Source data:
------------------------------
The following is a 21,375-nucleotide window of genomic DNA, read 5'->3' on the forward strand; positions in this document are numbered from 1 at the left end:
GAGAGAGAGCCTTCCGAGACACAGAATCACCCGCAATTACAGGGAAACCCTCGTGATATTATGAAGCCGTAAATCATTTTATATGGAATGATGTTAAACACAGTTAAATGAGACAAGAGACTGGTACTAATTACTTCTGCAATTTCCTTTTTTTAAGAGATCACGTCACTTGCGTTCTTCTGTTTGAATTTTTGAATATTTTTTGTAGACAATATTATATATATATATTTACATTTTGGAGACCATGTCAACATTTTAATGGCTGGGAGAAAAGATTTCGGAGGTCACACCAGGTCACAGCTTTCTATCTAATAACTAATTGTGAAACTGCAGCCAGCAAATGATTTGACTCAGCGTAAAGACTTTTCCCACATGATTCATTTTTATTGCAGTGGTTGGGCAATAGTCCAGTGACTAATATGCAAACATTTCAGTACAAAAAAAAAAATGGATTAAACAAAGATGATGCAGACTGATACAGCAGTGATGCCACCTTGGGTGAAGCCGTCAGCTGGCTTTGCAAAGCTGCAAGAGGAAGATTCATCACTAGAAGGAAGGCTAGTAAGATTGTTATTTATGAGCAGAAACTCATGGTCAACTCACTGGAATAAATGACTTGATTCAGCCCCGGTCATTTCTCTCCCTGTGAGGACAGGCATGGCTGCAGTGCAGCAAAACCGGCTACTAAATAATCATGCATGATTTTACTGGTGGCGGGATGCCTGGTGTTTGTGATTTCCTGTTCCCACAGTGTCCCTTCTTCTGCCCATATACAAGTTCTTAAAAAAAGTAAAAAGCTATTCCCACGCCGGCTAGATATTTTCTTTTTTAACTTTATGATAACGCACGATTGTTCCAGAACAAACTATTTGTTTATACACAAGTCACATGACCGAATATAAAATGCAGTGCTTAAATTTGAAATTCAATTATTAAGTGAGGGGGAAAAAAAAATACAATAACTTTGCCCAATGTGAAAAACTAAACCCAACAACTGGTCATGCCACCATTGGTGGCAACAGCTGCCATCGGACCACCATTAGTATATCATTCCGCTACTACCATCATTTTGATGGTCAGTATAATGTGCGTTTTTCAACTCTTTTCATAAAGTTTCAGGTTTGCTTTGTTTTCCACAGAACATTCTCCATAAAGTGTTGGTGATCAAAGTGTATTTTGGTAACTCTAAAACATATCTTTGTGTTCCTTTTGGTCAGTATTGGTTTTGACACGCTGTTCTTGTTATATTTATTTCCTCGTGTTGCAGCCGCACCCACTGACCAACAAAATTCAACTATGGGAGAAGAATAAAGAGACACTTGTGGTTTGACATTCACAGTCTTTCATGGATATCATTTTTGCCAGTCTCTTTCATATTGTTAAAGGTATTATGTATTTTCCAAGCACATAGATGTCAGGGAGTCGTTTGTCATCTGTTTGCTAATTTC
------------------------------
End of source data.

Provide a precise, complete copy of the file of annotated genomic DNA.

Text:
The following is a 21,375-nucleotide window of genomic DNA, read 5'->3' on the forward strand; positions in this document are numbered from 1 at the left end:
GAGAGAGAGCCTTCCGAGACACAGAATCACCCGCAATTACAGGGAAACCCTCGTGATATTATGAAGCCGTAAATCATTTTATATGGAATGATGTTAAACACAGTTAAATGAGACAAGAGACTGGTACTAATTACTTCTGCAATTTCCTTTTTTTAAGAGATCACGTCACTTGCGTTCTTCTGTTTGAATTTTTGAATATTTTTTGTAGACAATATTATATATATATATTTACATTTTGGAGACCATGTCAACATTTTAATGGCTGGGAGAAAAGATTTCGGAGGTCACACCAGGTCACAGCTTTCTATCTAATAACTAATTGTGAAACTGCAGCCAGCAAATGATTTGACTCAGCGTAAAGACTTTTCCCACATGATTCATTTTTATTGCAGTGGTTGGGCAATAGTCCAGTGACTAATATGCAAACATTTCAGTACAAAAAAAAAAATGGATTAAACAAAGATGATGCAGACTGATACAGCAGTGATGCCACCTTGGGTGAAGCCGTCAGCTGGCTTTGCAAAGCTGCAAGAGGAAGATTCATCACTAGAAGGAAGGCTAGTAAGATTGTTATTTATGAGCAGAAACTCATGGTCAACTCACTGGAATAAATGACTTGATTCAGCCCCGGTCATTTCTCTCCCTGTGAGGACAGGCATGGCTGCAGTGCAGCAAAACCGGCTACTAAATAATCATGCATGATTTTACTGGTGGCGGGATGCCTGGTGTTTGTGATTTCCTGTTCCCACAGTGTCCCTTCTTCTGCCCATATACAAGTTCTTAAAAAAAGTAAAAAGCTATTCCCACGCCGGCTAGATATTTTCTTTTTTAACTTTATGATAACGCACGATTGTTCCAGAACAAACTATTTGTTTATACACAAGTCACATGACCGAATATAAAATGCAGTGCTTAAATTTGAAATTCAATTATTAAGTGAGGGGGAAAAAAAAATACAATAACTTTGCCCAATGTGAAAAACTAAACCCAACAACTGGTCATGCCACCATTGGTGGCAACAGCTGCCATCGGACCACCATTAGTATATCATTCCGCTACTACCATCATTTTGATGGTCAGTATAATGTGCGTTTTTCAACTCTTTTCATAAAGTTTCAGGTTTGCTTTGTTTTCCACAGAACATTCTCCATAAAGTGTTGGTGATCAAAGTGTATTTTGGTAACTCTAAAACATATCTTTGTGTTCCTTTTGGTCAGTATTGGTTTTGACACGCTGTTCTTGTTATATTTATTTCCTCGTGTTGCAGCCGCACCCACTGACCAACAAAATTCAACTATGGGAGAAGAATAAAGAGACACTTGTGGTTTGACATTCACAGTCTTTCATGGATATCATTTTTGCCAGTCTCTTTCATATTGTTAAAGGTATTATGTATTTTCCAAGCACATAGATGTCAGGGAGTCGTTTGTCATCTGTTTGCTAATTTC